Chase Headley- 4 years, $52 million
Headley was nothing if not consistent during his time with the Yankees. He came over in a mid-season trade from the Padres in 2014, and after a nice half-season with the Yankees, the team signed him to this contract as a free agent. From 2015-2017, he never played less than 140 games, hit between 11-14 home runs every year, and accumulated 6.3 fWAR. Fangraphs estimates his worth at about $49.9 million for those three years, after which he was traded back to the Padres. Nothing flashy about it, but Headley was just a solid player for his 3.5 years with the Yankees. This was definitely a nice signing for the team and player.
Aroldis Chapman- 5 years, $86 million
This contract is notable for the sequence of events leading up to it. With the Yankees floundering leading into the 2016 trade deadline, Brian Cashman got ownership approval to sell. He moved Chapman to the Cubs for a package headlined by Gleyber Torres, and while Chapman won a ring for the Cubs, the Yankees were able to re-sign him in the offseason. From 2017-2021, Chapman has 124 saves, a 2.82 ERA, and accumulated 6.3 fWAR. He actually opted out of the remaining two years on his contract after 2019, but quickly re-signed on a 3 year, $48 million deal. Assessing the value of a reliever is difficult as WAR does not consider leverage and context. Still, while Chapman has had a few notable blips for the team, particularly in the playoffs, he has been one of the best closers in the game since 2017. Maybe the Yankees should have earmarked this money for a starting pitcher, but Chapman has been very good for the team for a long time.
Giancarlo Stanton- 10 years, $265 million
While Stanton did come over in a trade with the Marlins, this was a pure salary dump. The Yankees gave up only Starlin Castro and two lower-level prospects, so for the sake of this article I will consider this a free-agent signing. Evaluating the 2020 season is difficult as the 6-game season skews counting stats. Stanton played in 23 games that season with a .887 OPS, but he really showed out in the playoffs with 6 home runs and 13 RBI’s in 7 games. Stanton notably struggled through an injury-plagued 2019 where he played in only 18 games, which is certainly a case against him. But in 2018 and 2021, he played in 297 games, hit 73 home runs and 197 RBI’s, and accumulated 6.9 fWAR. During those two seasons, Fangraphs estimates his value at about $55.5 million when he was actually paid $54 million. If you include 2019, he was worth $58.4 million and actually paid $80 million. I think that it is pretty clear that the Yankees would not take on this contract again if they had the chance, but that does not mean that Stanton cannot have value moving forward. If he can stay healthy and continue to mash, he can be a huge piece in the lineup for years to come.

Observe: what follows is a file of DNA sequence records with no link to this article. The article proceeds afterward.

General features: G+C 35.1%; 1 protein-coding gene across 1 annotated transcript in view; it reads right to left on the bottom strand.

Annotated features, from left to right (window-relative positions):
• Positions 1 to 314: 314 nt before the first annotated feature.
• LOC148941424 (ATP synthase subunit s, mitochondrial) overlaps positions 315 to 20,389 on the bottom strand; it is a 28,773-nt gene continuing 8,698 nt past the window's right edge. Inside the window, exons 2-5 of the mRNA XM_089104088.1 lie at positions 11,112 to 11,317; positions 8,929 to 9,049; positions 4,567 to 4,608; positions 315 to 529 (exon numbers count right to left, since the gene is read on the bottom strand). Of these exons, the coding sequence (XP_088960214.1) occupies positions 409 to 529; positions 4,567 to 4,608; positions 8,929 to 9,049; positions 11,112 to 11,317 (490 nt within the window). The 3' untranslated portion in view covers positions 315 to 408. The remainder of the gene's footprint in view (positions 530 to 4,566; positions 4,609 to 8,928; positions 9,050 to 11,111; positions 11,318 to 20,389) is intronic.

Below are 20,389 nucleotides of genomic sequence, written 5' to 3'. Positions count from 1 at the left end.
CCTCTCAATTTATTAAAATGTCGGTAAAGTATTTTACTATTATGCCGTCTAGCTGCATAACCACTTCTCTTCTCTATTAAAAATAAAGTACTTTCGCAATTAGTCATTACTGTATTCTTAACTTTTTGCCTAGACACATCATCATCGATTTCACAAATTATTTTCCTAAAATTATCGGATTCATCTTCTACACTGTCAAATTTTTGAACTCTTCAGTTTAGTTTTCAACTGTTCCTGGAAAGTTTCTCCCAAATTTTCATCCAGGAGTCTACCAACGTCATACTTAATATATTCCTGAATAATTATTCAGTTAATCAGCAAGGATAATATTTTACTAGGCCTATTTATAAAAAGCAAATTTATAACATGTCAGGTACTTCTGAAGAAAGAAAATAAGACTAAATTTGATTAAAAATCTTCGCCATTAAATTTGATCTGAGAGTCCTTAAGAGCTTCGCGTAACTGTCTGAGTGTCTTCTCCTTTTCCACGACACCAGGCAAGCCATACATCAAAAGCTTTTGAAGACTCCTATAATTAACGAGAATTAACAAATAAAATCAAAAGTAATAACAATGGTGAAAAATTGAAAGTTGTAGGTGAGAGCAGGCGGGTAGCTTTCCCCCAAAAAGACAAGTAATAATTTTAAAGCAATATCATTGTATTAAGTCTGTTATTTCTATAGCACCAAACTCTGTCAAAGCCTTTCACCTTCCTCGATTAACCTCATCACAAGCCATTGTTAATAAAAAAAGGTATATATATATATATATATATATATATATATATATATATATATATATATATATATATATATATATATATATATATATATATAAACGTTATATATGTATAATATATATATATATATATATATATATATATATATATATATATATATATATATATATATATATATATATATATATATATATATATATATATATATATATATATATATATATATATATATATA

Gerrit Cole- 9 years, $324 million
The 2020 season makes the counting stats question difficult, but in two seasons with the Yankees, Cole has gone 23-11 with a 3.11 ERA in 42 starts. While he has been a tad inconsistent, Cole has indeed been the ace that the Yankees paid for. With 5.3 fWAR in 2021, Fangraphs estimates his worth at $42.1 million when he was actually paid $36 million. He pitched well in the playoffs in 2020, but his meltdown in the 2021 Wild Card game is one that will stand in the minds of many until he becomes through in the postseason. Giancarlo Stanton was a similar scapegoat after the 2018 ALDS loss to the Red Sox, but he has bounced back in the postseason in a big way. Cole has a track record of playoff success, so I am confident that it was a one-time blip.
D.J. LeMahieu- 6 years, $90 million
The purpose of LeMahieu’s high number of years and low AAV was to lower his hit on the luxury tax payroll. While LeMahieu struggled to repeat his MVP-level performance in 2021, he still stayed healthy enough to play 150 games, hit at about a league-average level, played good defense, and accumulated 2.4 fWAR. Fangraphs estimates his worth to be about $19.5 million in 2021 while he actually made $15 million, so he still was a net positive for the team. But he will turn 34 in 2022 and saw a worrying decline in performance. That may have been due to the sports hernia that he played through; can he bounce back?